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What is casteism?

casteism, caste system

Casteism is a system in which society is divided into classes, or castes, based on differences of inherited rank, wealth, occupation, or race. In Hinduism in India, castes are strictly observed social classes based solely on heredity. Members of each caste are restricted in their occupation and their association with other castes.

Casteism of some type exists in most other societies, if not all of them. In the Bible, the term caste does not appear, but the idea behind it does. Samaritans were considered a “lower caste” of sorts by the Jews, who generally saw them as half-breeds, neither fully Jewish nor fully Gentile.

The casteism involving the Jews and the Samaritans was also due to two other factors: the Samaritans had historically opposed the Jewish rebuilding of Jerusalem (Ezra 4:17), and the Samaritans observed a different religion (John 4:20). In New Testament times, the Jews would have nothing to do with the Samaritans (John 4:9), avoiding the whole region where they lived, when possible.

Importantly, the Jews’ treatment of the Samaritans is not condoned in the Bible. In fact, Jesus went completely against the common Jewish perception of Samaritans as lower caste half-breeds. Jesus made a point of visiting Samaria (John 4:4), and one of His most famous parables features a Samaritan as the hero (Luke 10:30–37). In these ways, Jesus plainly taught against casteism. According to Jesus, our neighbors include everyone, even those we might look down on as inferior.

To the Jews of Jesus’ time, everyone was of a “lower caste” than they. Only the Jews were chosen by God, after all. But rather than striving to be a blessing to every nation on earth (Genesis 22:18; Galatians 3:7–9), they became proud of their heritage (see John 8:33, 39). They had forgotten that God’s choosing was not based on any quality in them but solely on His nature of love (Deuteronomy 7:7–8).

Similarly, Christians today should not see themselves as superior to anyone else. The Bible forbids thinking along the lines of caste: “He has saved us and called us to a holy life—not because of anything we have done but because of his own purpose and grace. This grace was given us in Christ Jesus before the beginning of time” (2 Timothy 1:9; cf. Titus 3:5). God chooses His people not because of anything we do to deserve it, but because of His own love and purpose for us. We have nothing to boast of except the cross of Christ (Galatians 6:14), and we definitely have no reason to stratify people in our minds.

The tendency toward casteism is strong. Even Peter, who knew better, fell into the trap of treating one group of believers differently than another. In Galatians 2:11–13, Paul describes the situation: in Antioch, Peter had been used to eating with Gentile Christians, as was absolutely right to do. But when some Jews came from Jerusalem, Peter acted hypocritically and stopped eating with the Gentiles and ate only with his fellow Jews. This was a sin, showing the fear of man and an unrighteous partitioning of God’s people. Paul had to confront Peter about it, “because he stood condemned” (verse 11).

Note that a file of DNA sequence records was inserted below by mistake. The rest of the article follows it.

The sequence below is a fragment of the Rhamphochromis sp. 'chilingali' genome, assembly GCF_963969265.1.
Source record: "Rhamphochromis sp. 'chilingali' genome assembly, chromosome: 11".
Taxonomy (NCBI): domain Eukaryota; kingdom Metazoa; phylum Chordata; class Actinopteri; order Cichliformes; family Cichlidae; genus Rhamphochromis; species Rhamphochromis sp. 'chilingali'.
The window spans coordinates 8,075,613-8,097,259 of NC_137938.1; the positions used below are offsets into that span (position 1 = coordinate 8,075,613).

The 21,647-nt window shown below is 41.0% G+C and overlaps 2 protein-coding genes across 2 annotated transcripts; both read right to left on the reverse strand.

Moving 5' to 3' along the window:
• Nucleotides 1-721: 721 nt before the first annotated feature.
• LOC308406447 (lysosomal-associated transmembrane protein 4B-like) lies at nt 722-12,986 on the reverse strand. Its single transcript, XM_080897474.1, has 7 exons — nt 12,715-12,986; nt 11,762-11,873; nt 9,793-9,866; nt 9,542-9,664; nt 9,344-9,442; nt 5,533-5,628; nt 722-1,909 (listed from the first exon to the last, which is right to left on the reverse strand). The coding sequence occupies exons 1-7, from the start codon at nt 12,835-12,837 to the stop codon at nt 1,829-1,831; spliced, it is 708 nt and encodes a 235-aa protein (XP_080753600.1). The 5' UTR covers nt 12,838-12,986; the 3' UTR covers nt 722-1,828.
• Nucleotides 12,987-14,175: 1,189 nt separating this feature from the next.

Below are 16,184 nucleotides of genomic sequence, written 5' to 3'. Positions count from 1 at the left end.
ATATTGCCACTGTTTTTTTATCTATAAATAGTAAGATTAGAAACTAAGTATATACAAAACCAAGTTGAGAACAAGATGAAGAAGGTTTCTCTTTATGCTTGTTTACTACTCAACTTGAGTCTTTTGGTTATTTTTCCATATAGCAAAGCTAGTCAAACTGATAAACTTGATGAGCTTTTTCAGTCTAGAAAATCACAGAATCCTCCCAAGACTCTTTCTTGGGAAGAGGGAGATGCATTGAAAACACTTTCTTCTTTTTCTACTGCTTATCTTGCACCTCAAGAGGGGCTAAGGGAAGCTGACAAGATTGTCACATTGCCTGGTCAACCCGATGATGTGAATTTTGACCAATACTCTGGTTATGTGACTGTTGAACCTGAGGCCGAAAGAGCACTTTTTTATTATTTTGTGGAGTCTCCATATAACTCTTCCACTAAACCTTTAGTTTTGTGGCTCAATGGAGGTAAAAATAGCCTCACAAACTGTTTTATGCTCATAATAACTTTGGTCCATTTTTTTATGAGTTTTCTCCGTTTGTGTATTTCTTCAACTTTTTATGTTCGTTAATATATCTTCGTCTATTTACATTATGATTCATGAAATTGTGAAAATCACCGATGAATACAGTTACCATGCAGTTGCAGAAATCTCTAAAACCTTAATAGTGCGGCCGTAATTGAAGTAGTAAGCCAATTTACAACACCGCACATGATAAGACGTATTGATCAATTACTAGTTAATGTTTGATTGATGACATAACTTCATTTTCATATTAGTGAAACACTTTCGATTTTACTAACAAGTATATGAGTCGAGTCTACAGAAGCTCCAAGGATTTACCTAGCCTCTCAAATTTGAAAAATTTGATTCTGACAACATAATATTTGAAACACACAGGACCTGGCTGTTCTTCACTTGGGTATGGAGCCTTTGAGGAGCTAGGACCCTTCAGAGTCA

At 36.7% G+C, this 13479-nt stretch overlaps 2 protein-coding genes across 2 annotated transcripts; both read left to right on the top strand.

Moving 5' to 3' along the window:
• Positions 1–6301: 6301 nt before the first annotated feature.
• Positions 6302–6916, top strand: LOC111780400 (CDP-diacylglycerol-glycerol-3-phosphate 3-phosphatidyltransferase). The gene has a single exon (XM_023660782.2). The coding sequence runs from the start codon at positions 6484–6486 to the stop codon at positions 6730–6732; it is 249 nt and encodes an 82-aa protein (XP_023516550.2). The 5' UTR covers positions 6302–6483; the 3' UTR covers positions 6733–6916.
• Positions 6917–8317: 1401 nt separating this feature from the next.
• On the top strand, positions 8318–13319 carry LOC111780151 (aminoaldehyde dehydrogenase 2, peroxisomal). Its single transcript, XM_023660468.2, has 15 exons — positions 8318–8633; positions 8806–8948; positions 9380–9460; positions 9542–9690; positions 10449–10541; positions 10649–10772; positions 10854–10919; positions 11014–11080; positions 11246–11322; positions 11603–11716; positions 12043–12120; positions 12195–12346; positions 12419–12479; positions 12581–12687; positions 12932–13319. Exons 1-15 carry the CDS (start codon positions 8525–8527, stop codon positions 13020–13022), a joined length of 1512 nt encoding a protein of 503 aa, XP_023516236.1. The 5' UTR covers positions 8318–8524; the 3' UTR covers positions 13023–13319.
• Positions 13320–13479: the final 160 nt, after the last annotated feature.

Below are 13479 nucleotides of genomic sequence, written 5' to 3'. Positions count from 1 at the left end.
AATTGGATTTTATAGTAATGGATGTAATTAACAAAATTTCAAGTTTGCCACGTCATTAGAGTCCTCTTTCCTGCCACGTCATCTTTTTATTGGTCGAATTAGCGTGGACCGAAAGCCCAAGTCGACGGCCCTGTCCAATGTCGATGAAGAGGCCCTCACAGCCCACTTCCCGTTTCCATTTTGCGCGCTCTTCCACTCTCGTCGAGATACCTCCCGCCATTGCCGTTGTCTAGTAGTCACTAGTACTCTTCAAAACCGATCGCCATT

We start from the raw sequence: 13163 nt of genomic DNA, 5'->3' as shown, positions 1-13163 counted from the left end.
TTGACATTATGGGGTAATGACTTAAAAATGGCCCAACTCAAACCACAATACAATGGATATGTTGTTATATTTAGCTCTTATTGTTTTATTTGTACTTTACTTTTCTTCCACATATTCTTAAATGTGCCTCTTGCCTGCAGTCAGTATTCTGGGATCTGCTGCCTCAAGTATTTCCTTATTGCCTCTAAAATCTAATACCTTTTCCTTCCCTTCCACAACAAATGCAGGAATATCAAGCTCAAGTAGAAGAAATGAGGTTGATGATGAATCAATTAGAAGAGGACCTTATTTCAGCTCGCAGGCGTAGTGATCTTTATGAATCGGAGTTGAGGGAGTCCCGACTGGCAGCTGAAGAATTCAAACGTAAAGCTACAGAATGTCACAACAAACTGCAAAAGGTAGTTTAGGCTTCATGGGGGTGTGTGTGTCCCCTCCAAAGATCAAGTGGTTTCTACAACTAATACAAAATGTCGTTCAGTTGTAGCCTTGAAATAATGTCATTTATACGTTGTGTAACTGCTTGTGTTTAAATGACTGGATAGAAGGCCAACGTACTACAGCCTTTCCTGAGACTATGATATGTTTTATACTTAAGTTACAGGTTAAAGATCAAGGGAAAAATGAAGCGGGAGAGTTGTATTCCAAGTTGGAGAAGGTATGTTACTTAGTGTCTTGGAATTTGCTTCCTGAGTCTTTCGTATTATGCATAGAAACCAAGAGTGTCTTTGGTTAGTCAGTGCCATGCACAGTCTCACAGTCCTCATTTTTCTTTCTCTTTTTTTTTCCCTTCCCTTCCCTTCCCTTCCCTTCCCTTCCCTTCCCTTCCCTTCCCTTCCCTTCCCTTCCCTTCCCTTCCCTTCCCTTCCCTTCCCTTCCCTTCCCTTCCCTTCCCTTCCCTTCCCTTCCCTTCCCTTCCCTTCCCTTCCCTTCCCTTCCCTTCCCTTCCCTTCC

Galatians 3:28 deals a fatal blow to casteism within the church: “There is neither Jew nor Gentile, neither slave nor free, nor is there male and female, for you are all one in Christ Jesus.” Here, Paul takes three common ways of dividing people—according to culture, according to social standing, and according to gender—and he destroys that way of thinking. In Christ, we are all on equal footing. We all have the same spiritual need, and we are all saved the same way: by grace through faith in Jesus. Castes do not exist in Christ; we are unified as His body (1 Corinthians 12:13, 27).

James addresses another form of casteism that is still prevalent today: “My brothers and sisters, believers in our glorious Lord Jesus Christ must not show favoritism. Suppose a man comes into your meeting wearing a gold ring and fine clothes, and a poor man in filthy old clothes also comes in. If you show special attention to the man wearing fine clothes and say, ‘Here’s a good seat for you,’ but say to the poor man, ‘You stand there’ or ‘Sit on the floor by my feet,’ have you not discriminated among yourselves and become judges with evil thoughts? Listen, my dear brothers and sisters: Has not God chosen those who are poor in the eyes of the world to be rich in faith and to inherit the kingdom he promised those who love him? But you have dishonored the poor” (James 2:1–6). The “special attention” given to the rich man and the neglect of the poor man are indications of casteism. Christians are not to treat one another differently. Secular society naturally loves to divide and categorize, but not “believers in our glorious Lord.” Such discrimination is sin.

Biblically, there is no reason for casteism to exist. Casteism is the product of the worldly thinking of fallen mankind. Christians should eschew castes, because the thinking behind casteism is made obsolete in Christ.

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What is casteism? What does the Bible say about the caste system?
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This page last updated: October 26, 2022